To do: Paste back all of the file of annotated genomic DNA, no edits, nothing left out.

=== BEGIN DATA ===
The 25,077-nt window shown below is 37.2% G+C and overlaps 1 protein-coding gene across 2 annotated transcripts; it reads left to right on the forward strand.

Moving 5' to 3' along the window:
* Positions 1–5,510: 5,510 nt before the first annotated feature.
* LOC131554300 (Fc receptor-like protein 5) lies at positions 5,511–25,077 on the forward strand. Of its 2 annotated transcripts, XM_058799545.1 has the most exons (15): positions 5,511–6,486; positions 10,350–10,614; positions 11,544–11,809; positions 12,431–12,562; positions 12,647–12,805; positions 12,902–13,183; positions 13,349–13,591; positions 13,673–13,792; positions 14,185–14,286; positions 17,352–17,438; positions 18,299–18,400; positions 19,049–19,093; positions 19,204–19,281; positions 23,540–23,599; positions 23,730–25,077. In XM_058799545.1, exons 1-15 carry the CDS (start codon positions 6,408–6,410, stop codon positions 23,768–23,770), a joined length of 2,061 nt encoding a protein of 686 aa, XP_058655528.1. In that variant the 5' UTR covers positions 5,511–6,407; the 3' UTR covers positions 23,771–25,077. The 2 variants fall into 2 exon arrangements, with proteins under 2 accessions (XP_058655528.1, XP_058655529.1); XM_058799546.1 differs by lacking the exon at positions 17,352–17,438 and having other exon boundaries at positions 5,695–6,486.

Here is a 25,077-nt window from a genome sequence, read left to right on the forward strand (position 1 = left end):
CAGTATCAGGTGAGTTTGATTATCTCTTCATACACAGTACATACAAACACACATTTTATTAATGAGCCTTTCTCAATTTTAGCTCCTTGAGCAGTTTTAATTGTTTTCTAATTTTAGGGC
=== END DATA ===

The 25,077-nt window shown below is 37.2% G+C and overlaps 1 protein-coding gene across 2 annotated transcripts; it reads left to right on the forward strand.

Moving 5' to 3' along the window:
* Positions 1–5,510: 5,510 nt before the first annotated feature.
* LOC131554300 (Fc receptor-like protein 5) lies at positions 5,511–25,077 on the forward strand. Of its 2 annotated transcripts, XM_058799545.1 has the most exons (15): positions 5,511–6,486; positions 10,350–10,614; positions 11,544–11,809; positions 12,431–12,562; positions 12,647–12,805; positions 12,902–13,183; positions 13,349–13,591; positions 13,673–13,792; positions 14,185–14,286; positions 17,352–17,438; positions 18,299–18,400; positions 19,049–19,093; positions 19,204–19,281; positions 23,540–23,599; positions 23,730–25,077. In XM_058799545.1, exons 1-15 carry the CDS (start codon positions 6,408–6,410, stop codon positions 23,768–23,770), a joined length of 2,061 nt encoding a protein of 686 aa, XP_058655528.1. In that variant the 5' UTR covers positions 5,511–6,407; the 3' UTR covers positions 23,771–25,077. The 2 variants fall into 2 exon arrangements, with proteins under 2 accessions (XP_058655528.1, XP_058655529.1); XM_058799546.1 differs by lacking the exon at positions 17,352–17,438 and having other exon boundaries at positions 5,695–6,486.

Here is a 25,077-nt window from a genome sequence, read left to right on the forward strand (position 1 = left end):
CAGTATCAGGTGAGTTTGATTATCTCTTCATACACAGTACATACAAACACACATTTTATTAATGAGCCTTTCTCAATTTTAGCTCCTTGAGCAGTTTTAATTGTTTTCTAATTTTAGGGC